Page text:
Quality Medical Services

What do we mean by high quality medical services? Everyone talks about quality healthcare, but what defines it? How do you know if your current primary care office is providing you and your family with the best available care?

Here are some things to ask yourself about your current quality of medical care (adapted from Steven Knope's book entitled Concierge Medicine: A New System to Get the Best Healthcare):

Healthcare Advocacy - Your primary care office should be serving as your ultimate patient advocate by coordinating your complete care, monitoring the big picture, being involved in whatever is going on in your healthcare, communicating with specialists, knowing what the other doctors are prescribing, knowing what your current problems and medications are at all times. Your doctor should not just be treating your illnesses, but should be working on optimizing your care as much as possible, preventing future problems, discussing diet and exercise, providing intelligent advice in all aspects of your care.

Education/Reputation - You should have some idea of your doctor's credentials, qualifications, training, where s/he attended medical school and residency or fellowship. Is he or she active in specialty organizations and staying up to date in general medicine? Is your doctor board certified and experienced? What kind of reputation does s/he have in the community, not just from other patients' perspectives, but from colleagues' and peers' opinions as well.

Listening Ability - One of the most important attributes a personal physician can have is the ability to really listen to his/her patients and understand their symptoms and what is going on in their lives. Only then can diagnoses be accurately made and treated properly. Medical care should never be done by cookbook or knee-jerk reactions. There are always nuances of symptoms that require careful listening that will lead the astute practitioner in the right direction.

Personality - Does the chemistry between you and your doctor seem right? Do you feel a bond with your doctors and nurses at your primary care office or is it all business? Does your doctor seem compassionate and caring? Is s/he concerned about your welfare or just anxious to get out the door as soon as possible?

Time - How much time is devoted to your personal healthcare by your doctor and your primary care office? Your medical care is a very important part of your life obviously. Does 5-10 minutes every 3-6 months with a rushing doctor sound like an adequate investment of time in managing something as important as your personal health and future wellness?

Access - All patients should have good access to their personal physicians. Things happen between appointments that require medical attention. Patients don't just get sick from 9-5 Monday through Friday. When you have a problem, you need to be able the get in touch with your doctor - sometimes right away. When you need a prescription refill, you need it now, not 3 days after you've run out of your medicine.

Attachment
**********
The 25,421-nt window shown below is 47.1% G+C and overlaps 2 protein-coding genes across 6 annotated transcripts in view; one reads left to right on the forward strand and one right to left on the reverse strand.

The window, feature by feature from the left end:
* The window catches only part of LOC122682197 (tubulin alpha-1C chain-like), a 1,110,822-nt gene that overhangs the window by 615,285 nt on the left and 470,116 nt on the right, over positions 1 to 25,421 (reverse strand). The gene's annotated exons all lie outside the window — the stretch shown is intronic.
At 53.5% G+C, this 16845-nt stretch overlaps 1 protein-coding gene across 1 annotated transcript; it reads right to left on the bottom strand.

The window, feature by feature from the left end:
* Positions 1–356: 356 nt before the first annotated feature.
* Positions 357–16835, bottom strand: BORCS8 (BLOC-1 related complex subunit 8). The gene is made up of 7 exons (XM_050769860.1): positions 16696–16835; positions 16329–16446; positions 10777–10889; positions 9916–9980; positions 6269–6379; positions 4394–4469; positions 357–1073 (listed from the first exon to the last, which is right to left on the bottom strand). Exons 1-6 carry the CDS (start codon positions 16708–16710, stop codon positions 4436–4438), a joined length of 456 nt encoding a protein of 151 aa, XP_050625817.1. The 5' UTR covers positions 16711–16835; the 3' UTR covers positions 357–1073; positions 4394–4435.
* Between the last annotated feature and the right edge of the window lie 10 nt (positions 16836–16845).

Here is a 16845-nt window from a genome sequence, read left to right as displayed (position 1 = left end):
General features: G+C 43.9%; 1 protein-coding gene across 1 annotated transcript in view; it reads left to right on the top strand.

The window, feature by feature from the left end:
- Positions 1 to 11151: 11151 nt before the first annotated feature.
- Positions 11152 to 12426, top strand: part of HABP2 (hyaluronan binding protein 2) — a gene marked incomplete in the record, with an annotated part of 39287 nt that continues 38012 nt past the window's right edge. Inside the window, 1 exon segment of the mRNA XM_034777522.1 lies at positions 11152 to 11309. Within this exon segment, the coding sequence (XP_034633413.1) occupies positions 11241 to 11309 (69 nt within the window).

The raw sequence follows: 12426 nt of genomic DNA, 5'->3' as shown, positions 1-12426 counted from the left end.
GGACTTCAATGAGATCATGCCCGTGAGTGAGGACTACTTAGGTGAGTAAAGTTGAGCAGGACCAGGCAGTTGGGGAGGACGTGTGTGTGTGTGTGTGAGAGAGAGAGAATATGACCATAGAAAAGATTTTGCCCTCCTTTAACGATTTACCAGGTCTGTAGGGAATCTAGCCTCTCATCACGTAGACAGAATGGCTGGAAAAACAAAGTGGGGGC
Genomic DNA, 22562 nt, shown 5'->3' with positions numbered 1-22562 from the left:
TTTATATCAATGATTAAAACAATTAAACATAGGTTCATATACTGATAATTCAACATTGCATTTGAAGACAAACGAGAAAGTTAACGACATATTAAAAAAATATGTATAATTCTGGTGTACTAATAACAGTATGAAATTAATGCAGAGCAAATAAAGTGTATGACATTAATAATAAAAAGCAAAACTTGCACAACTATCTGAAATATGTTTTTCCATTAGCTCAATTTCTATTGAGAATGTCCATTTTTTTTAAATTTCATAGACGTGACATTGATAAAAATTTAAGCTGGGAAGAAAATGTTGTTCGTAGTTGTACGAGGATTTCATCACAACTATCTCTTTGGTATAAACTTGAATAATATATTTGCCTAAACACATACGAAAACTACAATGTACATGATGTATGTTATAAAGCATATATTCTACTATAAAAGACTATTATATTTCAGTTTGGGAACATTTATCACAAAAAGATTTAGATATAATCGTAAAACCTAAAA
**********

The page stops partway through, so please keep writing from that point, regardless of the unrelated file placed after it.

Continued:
Care outside the office - What happens if you get really sick and need to go to the Emergency Room or be admitted to the hospital? Will your personal physician be able and willing to see you there, admit you if necessary, remain directly involved, and coordinate your care in the hospital? Not many office-based physicians will do this. Does yours? What if you require extended care in a subacute care nursing facility or even long-term care in a nursing home. Will your physician follow you there and be directly involved in your care or will some other doctor that you never heard of take over your care? Also, does your doctor make house calls if you can't get to the office?

Prevention - How emphatic is your physician about making sure you are up to date on vaccinations, colonoscopies, annual complete medical evaluations, bone density studies, mammograms and other medical studies and procedures necessary to help prevent future disease? Are these things afterthoughts or are they incorporated into your overall care on a proactive basis? What is your current medical office doing to optimize your health and wellness? Do you regularly hear discussions on diet and exercise or are you pretty much on your own about these things?

Complexity of care - How does your doctor rate on taking care of serious or complex medical illnesses? Does s/he have the experience, qualifications, ability and willingness to take care of sick people? Not all of them do. It requires a major commitment on the part of your doctor and medical office to take care of patients with multiple or complex problems that may require frequent office visits, frequent phone calls, hospital visits, careful intellectual thought, multiple communications with specialists, etc. in order to facilitate and assure the best care possible.


To say that your health is extremely important is an understatement that we all take for granted. You should spend at least as much time taking care of your health as you do taking care of your financial well being. When we invest in our homes, cars, insurance, stocks, TV sets, etc., we spend an awful lot of time figuring out what the best options are. It seems amazing that we don't spend more time and effort planning and assuring good health care.

Hopefully, the above checklist and questions will help provide a framework of information that you can use to decide if the healthcare you are already receiving is right for you or if you think you can do better. Our concierge internal medicine practice can provide all of the services listed above and more. If you decide your healthcare is being shortchanged, you might consider giving us a call. We'd be happy to hear from you.



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